At Subcommittee Hearing, Members Examined FITARA 15.0 Scorecard and Future of the Oversight Tool

Dec 15, 2022
Press Release

Washington, D.C. (Dec. 15, 2022)—Today, Rep. Gerald E. Connolly, Chairman of the Subcommittee on Government Operations, held a biannual hearing to assess implementation of various information technology (IT) best practices, including requirements from the Federal Information Technology Acquisition Reform Act (FITARA) and the Modernizing Government Technology Act (MGT), following the release of its 15th iteration of the FITARA Scorecard.


The Scorecard has been an essential tool in helping agencies save more than $30 billion by, among other things, facilitating the closure of more than 4,000 unnecessary data centers and encouraging reviews to better align IT investments agency management and business functions.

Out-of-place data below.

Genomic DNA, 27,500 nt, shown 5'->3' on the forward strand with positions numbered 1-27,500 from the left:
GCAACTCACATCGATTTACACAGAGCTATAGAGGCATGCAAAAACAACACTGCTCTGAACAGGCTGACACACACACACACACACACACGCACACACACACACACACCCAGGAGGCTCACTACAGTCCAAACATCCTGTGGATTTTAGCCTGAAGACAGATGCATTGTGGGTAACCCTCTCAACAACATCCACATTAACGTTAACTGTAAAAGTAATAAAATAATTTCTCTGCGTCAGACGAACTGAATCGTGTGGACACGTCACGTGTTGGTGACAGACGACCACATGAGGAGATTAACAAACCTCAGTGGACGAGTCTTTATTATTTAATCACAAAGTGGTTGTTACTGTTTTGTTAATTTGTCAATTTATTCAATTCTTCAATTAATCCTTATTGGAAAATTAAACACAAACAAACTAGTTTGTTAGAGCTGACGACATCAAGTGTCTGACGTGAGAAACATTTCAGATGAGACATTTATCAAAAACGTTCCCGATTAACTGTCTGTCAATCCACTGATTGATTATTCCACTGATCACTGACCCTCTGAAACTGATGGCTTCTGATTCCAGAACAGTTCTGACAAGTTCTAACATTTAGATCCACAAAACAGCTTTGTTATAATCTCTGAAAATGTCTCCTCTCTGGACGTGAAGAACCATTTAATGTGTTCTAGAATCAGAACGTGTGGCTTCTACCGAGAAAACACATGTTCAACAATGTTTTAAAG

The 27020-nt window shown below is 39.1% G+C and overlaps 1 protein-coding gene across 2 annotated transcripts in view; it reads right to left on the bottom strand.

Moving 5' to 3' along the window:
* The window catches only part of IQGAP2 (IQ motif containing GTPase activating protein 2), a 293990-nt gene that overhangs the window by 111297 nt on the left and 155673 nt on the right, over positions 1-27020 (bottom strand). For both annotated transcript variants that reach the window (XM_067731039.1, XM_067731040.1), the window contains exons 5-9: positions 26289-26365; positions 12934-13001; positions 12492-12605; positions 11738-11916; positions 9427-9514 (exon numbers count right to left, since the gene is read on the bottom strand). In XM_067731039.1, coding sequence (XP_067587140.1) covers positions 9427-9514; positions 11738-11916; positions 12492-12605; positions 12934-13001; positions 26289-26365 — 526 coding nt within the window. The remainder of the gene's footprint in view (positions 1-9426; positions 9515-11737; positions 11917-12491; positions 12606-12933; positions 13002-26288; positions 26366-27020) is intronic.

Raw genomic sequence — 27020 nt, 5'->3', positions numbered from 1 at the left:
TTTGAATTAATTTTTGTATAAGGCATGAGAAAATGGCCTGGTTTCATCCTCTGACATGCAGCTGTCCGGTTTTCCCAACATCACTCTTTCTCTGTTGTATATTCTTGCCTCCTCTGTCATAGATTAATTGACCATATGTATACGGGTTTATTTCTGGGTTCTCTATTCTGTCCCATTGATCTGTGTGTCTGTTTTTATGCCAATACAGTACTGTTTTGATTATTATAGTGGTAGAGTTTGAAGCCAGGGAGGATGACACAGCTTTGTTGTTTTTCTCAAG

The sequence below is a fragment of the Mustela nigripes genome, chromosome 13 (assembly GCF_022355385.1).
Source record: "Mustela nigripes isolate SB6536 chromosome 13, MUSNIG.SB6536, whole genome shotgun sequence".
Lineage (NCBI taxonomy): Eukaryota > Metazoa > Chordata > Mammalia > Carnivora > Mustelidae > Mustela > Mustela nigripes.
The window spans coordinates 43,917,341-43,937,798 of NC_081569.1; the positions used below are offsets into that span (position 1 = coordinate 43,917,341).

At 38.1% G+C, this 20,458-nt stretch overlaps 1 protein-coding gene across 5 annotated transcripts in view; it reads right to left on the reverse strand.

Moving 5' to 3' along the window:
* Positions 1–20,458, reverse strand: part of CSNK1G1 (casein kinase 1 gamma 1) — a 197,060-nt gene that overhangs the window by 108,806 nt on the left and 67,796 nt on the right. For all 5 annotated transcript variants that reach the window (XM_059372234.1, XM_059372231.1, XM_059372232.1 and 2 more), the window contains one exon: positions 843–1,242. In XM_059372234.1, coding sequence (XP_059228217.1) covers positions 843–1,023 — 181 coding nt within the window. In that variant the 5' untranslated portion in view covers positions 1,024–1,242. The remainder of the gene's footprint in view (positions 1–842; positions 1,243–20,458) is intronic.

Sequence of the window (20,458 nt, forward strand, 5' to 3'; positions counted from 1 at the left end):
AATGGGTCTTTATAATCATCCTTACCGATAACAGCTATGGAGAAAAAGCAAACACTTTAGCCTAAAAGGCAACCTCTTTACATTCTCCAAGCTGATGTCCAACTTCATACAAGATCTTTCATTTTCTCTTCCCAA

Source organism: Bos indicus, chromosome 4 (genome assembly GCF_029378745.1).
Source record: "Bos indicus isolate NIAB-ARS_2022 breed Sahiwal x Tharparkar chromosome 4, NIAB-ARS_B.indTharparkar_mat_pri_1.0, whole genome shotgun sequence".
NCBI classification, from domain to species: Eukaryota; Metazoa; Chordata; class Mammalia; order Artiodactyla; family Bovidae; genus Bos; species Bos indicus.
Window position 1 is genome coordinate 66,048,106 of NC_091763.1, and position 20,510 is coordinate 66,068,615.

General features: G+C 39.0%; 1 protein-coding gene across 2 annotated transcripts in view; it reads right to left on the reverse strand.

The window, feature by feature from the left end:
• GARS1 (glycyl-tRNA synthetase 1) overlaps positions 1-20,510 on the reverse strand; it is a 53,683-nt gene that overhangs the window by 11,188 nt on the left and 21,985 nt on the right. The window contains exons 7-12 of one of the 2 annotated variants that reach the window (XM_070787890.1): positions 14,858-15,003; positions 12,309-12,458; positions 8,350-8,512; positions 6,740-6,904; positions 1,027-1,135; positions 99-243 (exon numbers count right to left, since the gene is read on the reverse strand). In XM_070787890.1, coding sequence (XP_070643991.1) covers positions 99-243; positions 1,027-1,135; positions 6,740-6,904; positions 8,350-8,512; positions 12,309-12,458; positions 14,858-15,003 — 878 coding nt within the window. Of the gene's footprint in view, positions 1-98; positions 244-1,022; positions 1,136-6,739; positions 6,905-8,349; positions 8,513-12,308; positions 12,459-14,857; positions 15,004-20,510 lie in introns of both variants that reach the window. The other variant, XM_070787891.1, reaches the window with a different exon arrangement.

This Scorecard included a preview of new metrics from the Office of Management and Budget (OMB) that can help Congress and the public determine whether agencies are implementing cybersecurity best practices.


The Subcommittee heard testimony from Chris DeRusha, Federal Chief Information Security Officer and Deputy National Cyber Director for Federal Cybersecurity at OMB; Jason Gray, CIO at the U.S. Agency for International Development (USAID); Carol C. Harris, Director, Information Technology and Cybersecurity at the Government Accountability Office (GAO); and Jennifer Franks, Director, Information Technology and Cybersecurity at GAO.